The most common manifestation of gout is acute arthritis, or severe pain in joints. Usually, the metatarsal-phalangeal joint, which is at the base of the big toe, is most commonly affected by gout, accounting for almost 50% of the cases. Other areas prone to attack include the forefoot, instep, heel, ankle, and knee. The attack typically begins abruptly, often at night, and the pain is accompanied by swelling and redness in the affected area. Sometimes, the intensity of the pain can cause other ailments like fever, flu or muscle aches.

A man’s disease

Although all humans are at risk of gout, it is mostly seen in men past adolescence. It is rarely seen in women before menopause, as estrogen protects women from developing gout until after menopause when the estrogen levels fall.

You are also prone to gout if your family holds a history of an affected. Your medical history such as if you have undergone an organ transplant, or regularly take medicines such as diuretics, aspirin, cyclosporine, or levodopa, the vitamin niacin, also increase your risk of being affected.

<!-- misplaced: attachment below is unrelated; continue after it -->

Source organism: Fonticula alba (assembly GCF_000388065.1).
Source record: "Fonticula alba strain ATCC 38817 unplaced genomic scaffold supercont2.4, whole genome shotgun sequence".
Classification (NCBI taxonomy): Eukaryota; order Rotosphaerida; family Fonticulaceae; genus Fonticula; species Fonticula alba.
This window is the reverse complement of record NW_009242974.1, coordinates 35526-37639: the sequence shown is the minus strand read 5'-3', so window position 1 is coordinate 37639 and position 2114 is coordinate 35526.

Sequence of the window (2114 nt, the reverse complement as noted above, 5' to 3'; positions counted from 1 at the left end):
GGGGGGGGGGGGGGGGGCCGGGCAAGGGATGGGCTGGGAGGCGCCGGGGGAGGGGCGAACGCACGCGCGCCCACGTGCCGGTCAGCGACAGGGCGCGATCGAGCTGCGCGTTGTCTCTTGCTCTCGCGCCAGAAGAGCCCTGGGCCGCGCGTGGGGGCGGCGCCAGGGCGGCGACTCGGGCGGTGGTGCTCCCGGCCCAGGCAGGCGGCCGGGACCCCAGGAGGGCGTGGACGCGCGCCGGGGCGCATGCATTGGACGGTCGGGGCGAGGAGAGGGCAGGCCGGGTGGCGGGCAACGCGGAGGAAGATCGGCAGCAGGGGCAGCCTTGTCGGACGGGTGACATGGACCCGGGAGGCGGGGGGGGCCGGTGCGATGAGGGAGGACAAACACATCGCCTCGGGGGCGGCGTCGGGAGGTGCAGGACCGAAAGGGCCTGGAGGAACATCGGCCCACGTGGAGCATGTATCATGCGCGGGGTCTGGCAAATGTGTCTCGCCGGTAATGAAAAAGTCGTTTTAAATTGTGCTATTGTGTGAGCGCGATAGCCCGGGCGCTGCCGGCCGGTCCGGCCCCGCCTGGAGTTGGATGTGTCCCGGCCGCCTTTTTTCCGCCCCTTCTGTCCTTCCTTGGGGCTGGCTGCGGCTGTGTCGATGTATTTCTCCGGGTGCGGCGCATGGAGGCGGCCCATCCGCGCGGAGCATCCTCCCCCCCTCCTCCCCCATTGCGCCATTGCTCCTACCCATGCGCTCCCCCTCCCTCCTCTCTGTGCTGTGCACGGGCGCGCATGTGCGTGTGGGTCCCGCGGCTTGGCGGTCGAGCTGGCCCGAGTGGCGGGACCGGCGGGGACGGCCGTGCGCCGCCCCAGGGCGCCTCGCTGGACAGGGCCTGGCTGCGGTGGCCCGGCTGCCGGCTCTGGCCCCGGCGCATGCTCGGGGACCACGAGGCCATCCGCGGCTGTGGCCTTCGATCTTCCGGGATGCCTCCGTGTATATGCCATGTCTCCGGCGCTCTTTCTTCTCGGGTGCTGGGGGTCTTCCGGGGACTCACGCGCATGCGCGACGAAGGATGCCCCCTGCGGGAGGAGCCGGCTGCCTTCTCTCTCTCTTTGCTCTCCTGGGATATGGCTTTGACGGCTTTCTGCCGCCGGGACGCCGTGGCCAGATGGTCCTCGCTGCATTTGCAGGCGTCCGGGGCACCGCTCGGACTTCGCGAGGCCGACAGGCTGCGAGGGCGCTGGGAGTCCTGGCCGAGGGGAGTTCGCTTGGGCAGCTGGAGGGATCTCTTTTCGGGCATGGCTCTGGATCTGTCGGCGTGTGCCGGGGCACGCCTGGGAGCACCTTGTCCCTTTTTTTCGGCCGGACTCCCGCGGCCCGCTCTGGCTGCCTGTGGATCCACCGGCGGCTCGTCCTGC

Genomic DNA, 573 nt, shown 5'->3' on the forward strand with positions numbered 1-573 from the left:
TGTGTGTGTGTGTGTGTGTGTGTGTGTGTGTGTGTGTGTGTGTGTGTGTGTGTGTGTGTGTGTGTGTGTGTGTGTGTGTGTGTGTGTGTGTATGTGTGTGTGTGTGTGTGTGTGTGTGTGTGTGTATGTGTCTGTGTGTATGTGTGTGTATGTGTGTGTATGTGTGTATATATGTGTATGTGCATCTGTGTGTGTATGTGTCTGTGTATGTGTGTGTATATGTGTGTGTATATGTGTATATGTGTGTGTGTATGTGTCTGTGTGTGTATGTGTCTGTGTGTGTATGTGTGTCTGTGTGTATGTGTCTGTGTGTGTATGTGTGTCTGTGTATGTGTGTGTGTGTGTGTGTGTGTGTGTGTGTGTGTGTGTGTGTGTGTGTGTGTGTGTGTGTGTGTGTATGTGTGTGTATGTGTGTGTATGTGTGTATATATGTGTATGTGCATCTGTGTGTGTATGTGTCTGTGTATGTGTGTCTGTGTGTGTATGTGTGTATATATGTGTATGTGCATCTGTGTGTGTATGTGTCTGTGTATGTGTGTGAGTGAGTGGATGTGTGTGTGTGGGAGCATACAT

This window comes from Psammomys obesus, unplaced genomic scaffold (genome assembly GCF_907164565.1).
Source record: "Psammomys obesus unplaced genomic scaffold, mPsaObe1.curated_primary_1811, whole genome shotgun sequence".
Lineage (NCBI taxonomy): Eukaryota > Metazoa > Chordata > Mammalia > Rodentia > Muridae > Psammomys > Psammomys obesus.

Gout left untreated usually increases the frequency of attacks, and over time, uric acid crystals form gritty, chalky nodules called tophi, that may need to be surgically removed. Further neglect of gout could also result in serious issues such as joint deformity, kidney stones (formed by the same urate crystals), and as a result kidney disease and kidney failure.

What to do in the middle of an attack

  • Rest the affected joint in an elevated position until the bout of pain reduces.
  • Use ice compression to ease the discomfort and reduce the swelling.
  • For pain relief, nonsteroidal anti-inflammatory drugs could be taken; however, avoid drugs like aspirin that are high in purines.
  • Do not neglect gout attacks for too long. Consult a rheumatologist and get a joint fluid analysis done before the problem gets recurrent.

Watch what you eat